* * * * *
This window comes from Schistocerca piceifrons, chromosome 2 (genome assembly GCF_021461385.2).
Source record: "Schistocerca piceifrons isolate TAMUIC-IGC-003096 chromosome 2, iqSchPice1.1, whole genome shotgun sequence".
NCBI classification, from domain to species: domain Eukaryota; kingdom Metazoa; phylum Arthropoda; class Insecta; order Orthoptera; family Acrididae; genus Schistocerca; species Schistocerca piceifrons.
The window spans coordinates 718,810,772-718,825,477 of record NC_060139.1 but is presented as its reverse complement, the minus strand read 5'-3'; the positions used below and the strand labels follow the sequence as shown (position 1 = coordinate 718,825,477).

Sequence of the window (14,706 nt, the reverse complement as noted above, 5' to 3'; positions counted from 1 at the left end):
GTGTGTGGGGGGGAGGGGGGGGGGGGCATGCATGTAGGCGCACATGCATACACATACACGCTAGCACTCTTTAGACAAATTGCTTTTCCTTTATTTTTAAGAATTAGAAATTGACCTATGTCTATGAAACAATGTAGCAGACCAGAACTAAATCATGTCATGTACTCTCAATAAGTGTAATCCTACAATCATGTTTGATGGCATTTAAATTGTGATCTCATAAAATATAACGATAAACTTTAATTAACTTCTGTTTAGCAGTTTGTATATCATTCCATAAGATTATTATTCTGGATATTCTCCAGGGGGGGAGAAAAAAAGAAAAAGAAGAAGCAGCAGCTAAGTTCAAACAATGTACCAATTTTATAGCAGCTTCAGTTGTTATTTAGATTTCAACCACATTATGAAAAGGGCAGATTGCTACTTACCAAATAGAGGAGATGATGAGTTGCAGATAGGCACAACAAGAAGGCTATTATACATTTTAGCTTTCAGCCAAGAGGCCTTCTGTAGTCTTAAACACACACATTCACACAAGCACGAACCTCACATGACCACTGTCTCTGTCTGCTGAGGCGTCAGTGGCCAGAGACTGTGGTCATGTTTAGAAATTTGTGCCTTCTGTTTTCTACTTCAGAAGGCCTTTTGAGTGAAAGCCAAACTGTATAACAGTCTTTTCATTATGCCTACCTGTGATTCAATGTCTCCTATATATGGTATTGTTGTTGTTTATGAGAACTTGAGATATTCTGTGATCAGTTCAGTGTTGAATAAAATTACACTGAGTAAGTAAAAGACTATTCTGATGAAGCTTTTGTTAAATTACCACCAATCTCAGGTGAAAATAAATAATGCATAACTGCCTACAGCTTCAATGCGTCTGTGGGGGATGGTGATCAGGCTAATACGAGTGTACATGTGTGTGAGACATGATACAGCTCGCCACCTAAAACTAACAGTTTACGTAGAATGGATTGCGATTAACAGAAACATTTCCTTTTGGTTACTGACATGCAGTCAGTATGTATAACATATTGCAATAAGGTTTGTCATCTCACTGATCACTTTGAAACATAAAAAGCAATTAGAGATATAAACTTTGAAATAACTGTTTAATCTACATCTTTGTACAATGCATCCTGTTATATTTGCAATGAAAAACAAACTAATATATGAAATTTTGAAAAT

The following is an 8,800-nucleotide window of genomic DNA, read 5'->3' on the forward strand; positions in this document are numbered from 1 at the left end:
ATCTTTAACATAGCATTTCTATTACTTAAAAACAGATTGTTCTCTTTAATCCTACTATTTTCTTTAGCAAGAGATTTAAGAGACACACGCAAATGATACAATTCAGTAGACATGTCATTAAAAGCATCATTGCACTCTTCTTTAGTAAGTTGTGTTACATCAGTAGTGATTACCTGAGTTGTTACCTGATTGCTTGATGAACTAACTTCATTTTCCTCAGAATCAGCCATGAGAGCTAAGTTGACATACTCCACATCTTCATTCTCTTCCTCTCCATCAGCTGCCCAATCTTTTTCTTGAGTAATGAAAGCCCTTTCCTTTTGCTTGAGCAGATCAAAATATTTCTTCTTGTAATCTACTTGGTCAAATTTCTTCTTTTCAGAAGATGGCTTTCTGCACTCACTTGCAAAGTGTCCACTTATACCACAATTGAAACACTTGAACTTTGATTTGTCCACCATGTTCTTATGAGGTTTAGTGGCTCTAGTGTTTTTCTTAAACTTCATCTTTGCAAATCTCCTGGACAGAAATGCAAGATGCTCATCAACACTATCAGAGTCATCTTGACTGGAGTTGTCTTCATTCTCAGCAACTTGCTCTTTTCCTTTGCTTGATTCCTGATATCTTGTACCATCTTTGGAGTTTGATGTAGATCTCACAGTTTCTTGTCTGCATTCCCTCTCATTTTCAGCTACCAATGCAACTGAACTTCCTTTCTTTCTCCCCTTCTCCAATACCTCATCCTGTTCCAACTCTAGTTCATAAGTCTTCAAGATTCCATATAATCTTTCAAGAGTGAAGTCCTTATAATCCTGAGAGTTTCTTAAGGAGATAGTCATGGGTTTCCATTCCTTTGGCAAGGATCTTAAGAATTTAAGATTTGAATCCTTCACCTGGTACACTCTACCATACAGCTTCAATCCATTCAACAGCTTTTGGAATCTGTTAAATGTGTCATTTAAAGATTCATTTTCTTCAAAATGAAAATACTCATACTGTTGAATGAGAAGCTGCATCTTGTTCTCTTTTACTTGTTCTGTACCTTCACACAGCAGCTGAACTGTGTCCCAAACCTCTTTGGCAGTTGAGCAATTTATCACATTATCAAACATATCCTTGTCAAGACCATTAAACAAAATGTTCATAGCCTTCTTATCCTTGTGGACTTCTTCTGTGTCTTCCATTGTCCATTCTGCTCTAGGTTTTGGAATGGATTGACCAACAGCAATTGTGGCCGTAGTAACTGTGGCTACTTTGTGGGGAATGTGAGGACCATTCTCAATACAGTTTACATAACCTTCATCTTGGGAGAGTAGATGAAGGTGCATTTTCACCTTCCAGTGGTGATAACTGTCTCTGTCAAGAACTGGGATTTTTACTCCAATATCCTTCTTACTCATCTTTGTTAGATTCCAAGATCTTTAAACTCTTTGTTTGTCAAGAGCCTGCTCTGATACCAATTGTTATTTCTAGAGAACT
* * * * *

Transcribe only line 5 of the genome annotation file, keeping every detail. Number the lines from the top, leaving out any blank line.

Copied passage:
Sequence of the window (14,706 nt, the reverse complement as noted above, 5' to 3'; positions counted from 1 at the left end):